Pan-Cultural Elements in Facial Displays of Emotion

  title={Pan-Cultural Elements in Facial Displays of Emotion},
  author={Paul Ekman and E. Richard Sorenson and Wallace V. Friesen},
  pages={86 - 88}
Observers in both literate and preliterate cultures chose the predicted emotion for photographs of the face, although agreement was higher in the literate samples. These findings suggest that the pan-cultural element in facial displays of emotion is the association between facial muscular movements and discrete primary emotions, although cultures may still differ in what evokes an emotion, in rules for controlling the display of emotion, and in behavioral consequences. 

Cultural influences on facial expressions of emotion

Research demonstrates that facial expressions of emotion are both universal and culturally‐specific, but our theoretical understanding of how cultures influence emotions has not advanced since

Universals and cultural differences in the judgments of facial expressions of emotion.

Evidence of cross-cultural agreement in the judgement of facial expression is presented, with agreement very high across cultures about which emotion was the most intense and about the relative intensity among expressions of the same emotion.

American-Japanese Cultural Differences in the Recognition of Universal Facial Expressions

Although the universal recognition of facial expressions of emotion is well documented, few studies have examined how cultures differ in the degree to which they perceive the universal emotions

Laterality of Facial Expressions of Emotion: Universal and Culture-Specific Influences

It is suggested that the left side of the face is more expressive of emotions, is more uninhibited, and displays culture-specific emotional norms and the right side of face is less susceptible to cultural display norms and exhibits more universal emotional signals.

The recognition of 18 facial-bodily expressions across nine cultures.

This work created photographs of facial-bodily expressions of 18 states and presented these to participants in nine cultures and in a well-validated recognition paradigm, participants matched stories of causal antecedents to one of four expressions of the same valence.

Is there universal recognition of emotion from facial expression? A review of the cross-cultural studies.

Facial expressions and emotion labels are probably associated, but the association may vary with culture and is loose enough to be consistent with various alternative accounts, 8 of which are discussed.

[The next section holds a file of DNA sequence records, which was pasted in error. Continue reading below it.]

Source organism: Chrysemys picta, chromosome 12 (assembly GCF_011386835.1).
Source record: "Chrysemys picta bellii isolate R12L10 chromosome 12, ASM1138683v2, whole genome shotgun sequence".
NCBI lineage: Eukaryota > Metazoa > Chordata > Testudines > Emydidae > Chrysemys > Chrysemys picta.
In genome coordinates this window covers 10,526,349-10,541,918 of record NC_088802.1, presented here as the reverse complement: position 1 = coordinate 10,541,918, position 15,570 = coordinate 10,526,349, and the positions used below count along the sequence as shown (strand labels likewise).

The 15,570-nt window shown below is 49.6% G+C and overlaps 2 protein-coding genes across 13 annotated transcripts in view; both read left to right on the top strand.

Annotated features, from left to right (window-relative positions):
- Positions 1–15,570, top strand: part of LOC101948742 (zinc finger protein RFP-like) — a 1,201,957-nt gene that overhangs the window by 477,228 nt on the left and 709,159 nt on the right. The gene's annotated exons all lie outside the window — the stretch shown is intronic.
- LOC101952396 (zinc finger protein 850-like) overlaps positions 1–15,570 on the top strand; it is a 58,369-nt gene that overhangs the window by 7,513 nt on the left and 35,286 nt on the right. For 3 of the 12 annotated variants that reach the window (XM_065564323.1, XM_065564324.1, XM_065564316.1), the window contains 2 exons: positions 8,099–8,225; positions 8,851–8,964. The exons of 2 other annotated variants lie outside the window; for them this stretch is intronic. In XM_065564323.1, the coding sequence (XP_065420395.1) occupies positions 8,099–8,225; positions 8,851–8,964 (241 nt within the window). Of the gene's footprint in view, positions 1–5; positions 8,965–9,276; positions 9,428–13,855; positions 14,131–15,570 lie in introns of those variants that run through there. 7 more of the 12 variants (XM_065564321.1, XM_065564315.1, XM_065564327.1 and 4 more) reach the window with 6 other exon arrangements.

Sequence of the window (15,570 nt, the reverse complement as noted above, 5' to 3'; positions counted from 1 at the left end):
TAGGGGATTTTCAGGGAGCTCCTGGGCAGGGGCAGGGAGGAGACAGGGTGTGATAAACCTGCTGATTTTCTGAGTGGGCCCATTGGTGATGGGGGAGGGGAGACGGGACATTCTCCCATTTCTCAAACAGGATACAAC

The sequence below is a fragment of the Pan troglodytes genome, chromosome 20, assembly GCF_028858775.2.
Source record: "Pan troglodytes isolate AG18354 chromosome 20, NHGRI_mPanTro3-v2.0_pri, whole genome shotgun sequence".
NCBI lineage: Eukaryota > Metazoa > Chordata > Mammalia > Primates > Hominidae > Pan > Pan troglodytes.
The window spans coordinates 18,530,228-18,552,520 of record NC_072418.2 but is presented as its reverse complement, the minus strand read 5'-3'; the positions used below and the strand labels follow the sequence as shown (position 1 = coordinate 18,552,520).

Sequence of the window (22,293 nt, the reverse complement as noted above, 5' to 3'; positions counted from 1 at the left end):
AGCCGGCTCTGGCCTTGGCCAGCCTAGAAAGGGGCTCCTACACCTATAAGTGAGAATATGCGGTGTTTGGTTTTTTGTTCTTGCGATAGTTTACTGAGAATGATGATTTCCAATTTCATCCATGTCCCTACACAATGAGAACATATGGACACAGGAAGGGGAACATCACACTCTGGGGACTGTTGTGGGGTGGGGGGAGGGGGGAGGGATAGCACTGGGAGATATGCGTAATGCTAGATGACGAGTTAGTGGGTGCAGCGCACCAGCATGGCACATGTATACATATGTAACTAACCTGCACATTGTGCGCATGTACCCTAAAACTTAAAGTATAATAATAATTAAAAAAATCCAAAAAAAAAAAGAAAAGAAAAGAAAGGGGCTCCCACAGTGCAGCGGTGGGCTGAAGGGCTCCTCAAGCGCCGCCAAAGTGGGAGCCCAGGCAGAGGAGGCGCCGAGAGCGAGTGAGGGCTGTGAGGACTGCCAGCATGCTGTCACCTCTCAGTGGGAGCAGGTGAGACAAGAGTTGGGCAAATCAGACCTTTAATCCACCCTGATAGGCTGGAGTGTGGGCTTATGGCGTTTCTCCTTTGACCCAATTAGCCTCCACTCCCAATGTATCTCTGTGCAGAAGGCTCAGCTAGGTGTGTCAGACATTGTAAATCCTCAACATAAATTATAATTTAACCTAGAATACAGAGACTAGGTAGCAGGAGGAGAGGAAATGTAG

Facial Expressions Across the Life Span

  • L. Camras
  • Psychology
    Handbook of Emotional Development
  • 2019
The topic of facial expressions occupies a central role in theory and research on emotion and emotional development. This chapter reviews studies of emotional facial expressions in infants, children,

Evidence for the Universality of Facial Expressions of Emotion

This chapter will introduce facial expressions as one of the primary nonverbal channels that express universal emotions and present scientific evidence for the universality of facial expressions of emotion, including studies of humans across cultures, blind individuals, twins and families, infants, and nonhuman primates.

A new pan-cultural facial expression of emotion

We obtained the first evidence of a facial expression unique to contempt. Contrary to our prediction, this contempt expression was not culture-specific but was recognized by people in Estonia S.S.R.,

Universals and Cultural Variations in 22 Emotional Expressions Across Five Cultures

This investigation collected and coded over 2,600 free-response facial and body displays of 22 emotions in China, India, Japan, Korea, and the United States to test 5 hypotheses concerning universals and cultural variants in emotional expression.



What and Where are the Primary Affects? Some Evidence for a Theory

A set of 69 facial photographs of models simulating affective neutrality and the eight primary affects of interest, enjoyment, surprise, distress, fear, shame, contempt, and anger were presented to a

The Expression of the Emotions in Man and Animals

Acknowledgments List of Illustrations Figures Plates Preface to the Anniversary Edition by Paul Ekman Preface to the Third Edition by Paul Ekman Preface to the Second Edition by Francis Darwin

Three dimensions of emotion.

All of you have had to face the problems in the general field of emotion, whether your interest was theoretical or practical. I think you will agree that the field is chaotic. When you try to

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